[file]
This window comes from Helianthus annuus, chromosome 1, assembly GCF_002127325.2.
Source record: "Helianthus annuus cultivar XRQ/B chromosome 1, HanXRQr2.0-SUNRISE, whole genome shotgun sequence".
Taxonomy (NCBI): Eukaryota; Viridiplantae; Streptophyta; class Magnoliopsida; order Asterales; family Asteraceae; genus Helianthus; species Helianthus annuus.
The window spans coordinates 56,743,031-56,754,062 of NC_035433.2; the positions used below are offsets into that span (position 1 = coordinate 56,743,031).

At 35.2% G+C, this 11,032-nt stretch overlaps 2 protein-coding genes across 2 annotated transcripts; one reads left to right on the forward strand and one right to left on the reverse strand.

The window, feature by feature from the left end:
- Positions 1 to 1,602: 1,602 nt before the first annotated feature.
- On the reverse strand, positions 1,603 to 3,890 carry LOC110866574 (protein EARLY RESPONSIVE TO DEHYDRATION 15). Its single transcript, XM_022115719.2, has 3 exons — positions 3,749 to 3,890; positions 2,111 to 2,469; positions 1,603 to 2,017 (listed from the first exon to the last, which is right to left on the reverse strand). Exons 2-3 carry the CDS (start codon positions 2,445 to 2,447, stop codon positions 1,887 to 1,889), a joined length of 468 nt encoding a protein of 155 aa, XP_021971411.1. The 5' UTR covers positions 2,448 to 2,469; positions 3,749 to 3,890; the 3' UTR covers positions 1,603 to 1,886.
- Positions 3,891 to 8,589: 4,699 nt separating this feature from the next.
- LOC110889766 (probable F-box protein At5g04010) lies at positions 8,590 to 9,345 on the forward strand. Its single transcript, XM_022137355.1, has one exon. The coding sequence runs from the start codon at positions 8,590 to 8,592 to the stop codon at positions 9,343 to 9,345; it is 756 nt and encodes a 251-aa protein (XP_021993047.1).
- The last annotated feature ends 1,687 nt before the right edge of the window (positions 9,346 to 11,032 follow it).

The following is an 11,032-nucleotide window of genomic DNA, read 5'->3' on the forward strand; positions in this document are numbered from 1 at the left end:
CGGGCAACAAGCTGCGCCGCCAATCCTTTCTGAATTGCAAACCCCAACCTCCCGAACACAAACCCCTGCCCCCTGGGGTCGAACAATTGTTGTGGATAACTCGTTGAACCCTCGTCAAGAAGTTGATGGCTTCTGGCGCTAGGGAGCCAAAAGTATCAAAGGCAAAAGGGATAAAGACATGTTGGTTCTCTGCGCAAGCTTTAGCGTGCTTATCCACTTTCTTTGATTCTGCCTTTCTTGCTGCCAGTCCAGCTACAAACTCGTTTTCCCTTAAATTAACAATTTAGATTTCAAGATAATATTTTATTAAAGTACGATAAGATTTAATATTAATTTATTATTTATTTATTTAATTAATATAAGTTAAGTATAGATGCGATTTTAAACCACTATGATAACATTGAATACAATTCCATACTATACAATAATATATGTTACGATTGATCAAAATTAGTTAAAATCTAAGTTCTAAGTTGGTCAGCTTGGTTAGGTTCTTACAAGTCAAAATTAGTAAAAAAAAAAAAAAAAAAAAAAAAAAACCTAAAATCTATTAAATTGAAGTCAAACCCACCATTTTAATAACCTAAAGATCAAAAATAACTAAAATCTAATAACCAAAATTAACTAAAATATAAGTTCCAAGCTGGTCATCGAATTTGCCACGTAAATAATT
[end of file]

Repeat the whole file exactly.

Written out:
This window comes from Helianthus annuus, chromosome 1, assembly GCF_002127325.2.
Source record: "Helianthus annuus cultivar XRQ/B chromosome 1, HanXRQr2.0-SUNRISE, whole genome shotgun sequence".
Taxonomy (NCBI): Eukaryota; Viridiplantae; Streptophyta; class Magnoliopsida; order Asterales; family Asteraceae; genus Helianthus; species Helianthus annuus.
The window spans coordinates 56,743,031-56,754,062 of NC_035433.2; the positions used below are offsets into that span (position 1 = coordinate 56,743,031).

At 35.2% G+C, this 11,032-nt stretch overlaps 2 protein-coding genes across 2 annotated transcripts; one reads left to right on the forward strand and one right to left on the reverse strand.

The window, feature by feature from the left end:
- Positions 1 to 1,602: 1,602 nt before the first annotated feature.
- On the reverse strand, positions 1,603 to 3,890 carry LOC110866574 (protein EARLY RESPONSIVE TO DEHYDRATION 15). Its single transcript, XM_022115719.2, has 3 exons — positions 3,749 to 3,890; positions 2,111 to 2,469; positions 1,603 to 2,017 (listed from the first exon to the last, which is right to left on the reverse strand). Exons 2-3 carry the CDS (start codon positions 2,445 to 2,447, stop codon positions 1,887 to 1,889), a joined length of 468 nt encoding a protein of 155 aa, XP_021971411.1. The 5' UTR covers positions 2,448 to 2,469; positions 3,749 to 3,890; the 3' UTR covers positions 1,603 to 1,886.
- Positions 3,891 to 8,589: 4,699 nt separating this feature from the next.
- LOC110889766 (probable F-box protein At5g04010) lies at positions 8,590 to 9,345 on the forward strand. Its single transcript, XM_022137355.1, has one exon. The coding sequence runs from the start codon at positions 8,590 to 8,592 to the stop codon at positions 9,343 to 9,345; it is 756 nt and encodes a 251-aa protein (XP_021993047.1).
- The last annotated feature ends 1,687 nt before the right edge of the window (positions 9,346 to 11,032 follow it).

The following is an 11,032-nucleotide window of genomic DNA, read 5'->3' on the forward strand; positions in this document are numbered from 1 at the left end:
CGGGCAACAAGCTGCGCCGCCAATCCTTTCTGAATTGCAAACCCCAACCTCCCGAACACAAACCCCTGCCCCCTGGGGTCGAACAATTGTTGTGGATAACTCGTTGAACCCTCGTCAAGAAGTTGATGGCTTCTGGCGCTAGGGAGCCAAAAGTATCAAAGGCAAAAGGGATAAAGACATGTTGGTTCTCTGCGCAAGCTTTAGCGTGCTTATCCACTTTCTTTGATTCTGCCTTTCTTGCTGCCAGTCCAGCTACAAACTCGTTTTCCCTTAAATTAACAATTTAGATTTCAAGATAATATTTTATTAAAGTACGATAAGATTTAATATTAATTTATTATTTATTTATTTAATTAATATAAGTTAAGTATAGATGCGATTTTAAACCACTATGATAACATTGAATACAATTCCATACTATACAATAATATATGTTACGATTGATCAAAATTAGTTAAAATCTAAGTTCTAAGTTGGTCAGCTTGGTTAGGTTCTTACAAGTCAAAATTAGTAAAAAAAAAAAAAAAAAAAAAAAAAAACCTAAAATCTATTAAATTGAAGTCAAACCCACCATTTTAATAACCTAAAGATCAAAAATAACTAAAATCTAATAACCAAAATTAACTAAAATATAAGTTCCAAGCTGGTCATCGAATTTGCCACGTAAATAATT